One of the earthfast Ronaldsway jars was enclosed within an oval gulley (F50). Postholes suggest that timber markers may have indicated the position of some of the urn earthfast jars. To the north-east was a ring-ditch (F234/F236) with an estimated diameter of 9m. Unfortunately, the eastern side lay outside the excavated area under a spoil heap in the edge of the quarry. The ring-ditch may have contained a low mound or barrow as the natural surface was little disturbed and the ground appeared to rise-up slightly at this point. The only feature in the interior (F240) was a circular depression edged with stones set on edge; probably a natural cryoturbation structure rather than a constructed feature. Overall, the arrangement of earthfast jars associated with ring-ditch is very reminiscent of the cemetery at Ballateare (Bersu 1947; Moffatt 1978, 205).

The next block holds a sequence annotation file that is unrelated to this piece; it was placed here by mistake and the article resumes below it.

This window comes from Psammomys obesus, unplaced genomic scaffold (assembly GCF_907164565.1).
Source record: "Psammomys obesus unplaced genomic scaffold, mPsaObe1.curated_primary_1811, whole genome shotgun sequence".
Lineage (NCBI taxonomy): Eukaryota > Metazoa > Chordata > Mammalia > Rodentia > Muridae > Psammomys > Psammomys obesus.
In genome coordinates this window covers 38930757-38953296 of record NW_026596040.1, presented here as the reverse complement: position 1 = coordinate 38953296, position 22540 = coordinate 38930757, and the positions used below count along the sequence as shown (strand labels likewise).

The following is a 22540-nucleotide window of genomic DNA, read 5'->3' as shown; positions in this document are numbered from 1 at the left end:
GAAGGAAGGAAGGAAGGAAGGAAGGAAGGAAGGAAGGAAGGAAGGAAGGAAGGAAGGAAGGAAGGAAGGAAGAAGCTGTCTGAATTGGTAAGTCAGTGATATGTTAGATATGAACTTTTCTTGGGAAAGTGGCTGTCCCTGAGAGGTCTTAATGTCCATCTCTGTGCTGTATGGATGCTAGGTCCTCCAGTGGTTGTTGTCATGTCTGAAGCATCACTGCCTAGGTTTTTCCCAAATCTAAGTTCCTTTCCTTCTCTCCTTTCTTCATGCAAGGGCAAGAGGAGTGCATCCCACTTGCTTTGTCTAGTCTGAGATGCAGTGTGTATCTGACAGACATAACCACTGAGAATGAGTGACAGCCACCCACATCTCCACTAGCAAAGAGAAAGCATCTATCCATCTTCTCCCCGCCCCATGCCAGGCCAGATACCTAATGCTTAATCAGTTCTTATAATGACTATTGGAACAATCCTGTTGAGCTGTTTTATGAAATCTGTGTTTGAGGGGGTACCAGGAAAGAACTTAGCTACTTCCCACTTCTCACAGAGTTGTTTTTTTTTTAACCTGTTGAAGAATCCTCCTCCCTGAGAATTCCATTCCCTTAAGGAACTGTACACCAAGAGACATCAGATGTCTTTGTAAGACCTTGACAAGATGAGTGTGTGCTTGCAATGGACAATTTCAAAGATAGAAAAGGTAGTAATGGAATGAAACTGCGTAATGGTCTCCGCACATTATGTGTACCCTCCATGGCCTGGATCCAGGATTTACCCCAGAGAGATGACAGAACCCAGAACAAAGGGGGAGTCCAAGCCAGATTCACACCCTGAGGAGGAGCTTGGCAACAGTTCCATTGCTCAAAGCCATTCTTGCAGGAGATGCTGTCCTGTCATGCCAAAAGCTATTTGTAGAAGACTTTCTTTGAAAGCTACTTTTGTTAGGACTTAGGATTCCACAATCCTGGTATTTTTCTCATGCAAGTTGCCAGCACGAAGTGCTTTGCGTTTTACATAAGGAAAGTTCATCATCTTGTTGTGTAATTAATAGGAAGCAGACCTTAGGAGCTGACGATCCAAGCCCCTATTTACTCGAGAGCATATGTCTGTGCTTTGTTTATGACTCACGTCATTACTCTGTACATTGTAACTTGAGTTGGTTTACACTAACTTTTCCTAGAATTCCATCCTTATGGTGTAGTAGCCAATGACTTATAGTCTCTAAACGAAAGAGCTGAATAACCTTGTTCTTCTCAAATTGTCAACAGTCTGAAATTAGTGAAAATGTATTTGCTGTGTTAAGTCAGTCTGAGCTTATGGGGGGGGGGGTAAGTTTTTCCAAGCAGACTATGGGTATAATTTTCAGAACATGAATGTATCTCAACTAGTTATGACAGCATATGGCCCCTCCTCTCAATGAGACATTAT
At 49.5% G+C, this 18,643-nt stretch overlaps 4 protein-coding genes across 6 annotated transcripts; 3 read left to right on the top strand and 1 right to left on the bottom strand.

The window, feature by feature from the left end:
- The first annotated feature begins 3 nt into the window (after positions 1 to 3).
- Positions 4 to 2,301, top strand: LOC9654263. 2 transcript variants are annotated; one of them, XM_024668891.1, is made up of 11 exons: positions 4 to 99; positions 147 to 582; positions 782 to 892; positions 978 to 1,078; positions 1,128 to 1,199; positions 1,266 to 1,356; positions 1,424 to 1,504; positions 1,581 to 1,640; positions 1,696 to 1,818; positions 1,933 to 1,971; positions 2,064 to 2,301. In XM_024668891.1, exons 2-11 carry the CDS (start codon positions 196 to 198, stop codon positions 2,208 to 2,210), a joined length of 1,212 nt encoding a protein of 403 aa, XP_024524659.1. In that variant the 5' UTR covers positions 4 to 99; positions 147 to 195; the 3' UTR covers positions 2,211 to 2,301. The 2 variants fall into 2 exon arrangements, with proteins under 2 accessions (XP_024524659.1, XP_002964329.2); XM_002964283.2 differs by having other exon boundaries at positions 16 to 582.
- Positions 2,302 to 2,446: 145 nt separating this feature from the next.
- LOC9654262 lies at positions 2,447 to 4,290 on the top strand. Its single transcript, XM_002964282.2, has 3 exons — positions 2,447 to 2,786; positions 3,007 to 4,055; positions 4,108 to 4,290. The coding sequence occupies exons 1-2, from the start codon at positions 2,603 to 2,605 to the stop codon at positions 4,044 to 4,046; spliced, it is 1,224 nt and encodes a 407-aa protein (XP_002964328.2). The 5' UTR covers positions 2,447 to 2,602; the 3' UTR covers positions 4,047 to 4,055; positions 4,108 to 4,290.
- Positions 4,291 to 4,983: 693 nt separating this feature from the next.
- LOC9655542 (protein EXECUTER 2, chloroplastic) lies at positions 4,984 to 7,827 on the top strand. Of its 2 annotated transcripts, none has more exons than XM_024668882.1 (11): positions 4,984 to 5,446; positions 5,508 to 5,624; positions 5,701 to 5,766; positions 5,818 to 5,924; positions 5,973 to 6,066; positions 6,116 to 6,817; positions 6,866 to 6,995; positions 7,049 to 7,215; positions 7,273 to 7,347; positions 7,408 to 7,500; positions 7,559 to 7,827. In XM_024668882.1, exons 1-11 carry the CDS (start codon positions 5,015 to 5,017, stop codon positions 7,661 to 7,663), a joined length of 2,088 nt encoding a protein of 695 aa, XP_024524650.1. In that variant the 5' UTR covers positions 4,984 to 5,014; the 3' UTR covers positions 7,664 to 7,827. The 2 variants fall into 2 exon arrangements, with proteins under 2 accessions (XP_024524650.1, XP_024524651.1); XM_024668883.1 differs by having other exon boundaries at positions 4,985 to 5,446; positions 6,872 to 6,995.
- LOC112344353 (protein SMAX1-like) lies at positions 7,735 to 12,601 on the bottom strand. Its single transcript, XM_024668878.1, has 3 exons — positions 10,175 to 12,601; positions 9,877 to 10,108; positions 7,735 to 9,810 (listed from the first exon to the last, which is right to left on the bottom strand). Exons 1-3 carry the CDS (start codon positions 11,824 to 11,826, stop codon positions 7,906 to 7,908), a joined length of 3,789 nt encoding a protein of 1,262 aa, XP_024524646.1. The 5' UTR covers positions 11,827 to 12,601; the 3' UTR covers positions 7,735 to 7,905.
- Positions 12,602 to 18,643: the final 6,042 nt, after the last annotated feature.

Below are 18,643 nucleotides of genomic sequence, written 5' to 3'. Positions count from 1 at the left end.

The Ronaldsway jars from Billown can confidently
be dated by analogy to the third millennium Cal BC (Burrow and Darvill 1997).
Broadly contemporary at Billown is a series of shafts. Five have been excavated
to date, F282 which cuts the Neolithic ditch, F44,
F67, F232, and F224. The deepest
of these, F224, extends at least 3.5m
into the till. Material taken from one of two substantial lenses of charcoal
within the fill of this shaft dates to 2568-2409 Cal BC (3980±60
BP (Beta-110690)). The smallest, F67,
at less than 1m in diameter and only 1.4m deep had a large glacial erratic
centrally set on the bottom. Whether deliberately placed there, discovered
during the original digging of the shaft, or fallen there subsequently is
Roughly in the centre of the causeway or gap in the line of ditch F17/F272 was a small structure best described as a mini-henge (F318/F323). It comprised two ditch segments with eccentrically opposed entrances defining an internal area some 1.8m across. In the centre was a series of 12 intercutting scoops, some of which contained burnt bone, charcoal, and quartz pebbles. It is possible that this feature was once covered by a low mound or barrow as the surrounding natural surface looked less disturbed than elsewhere.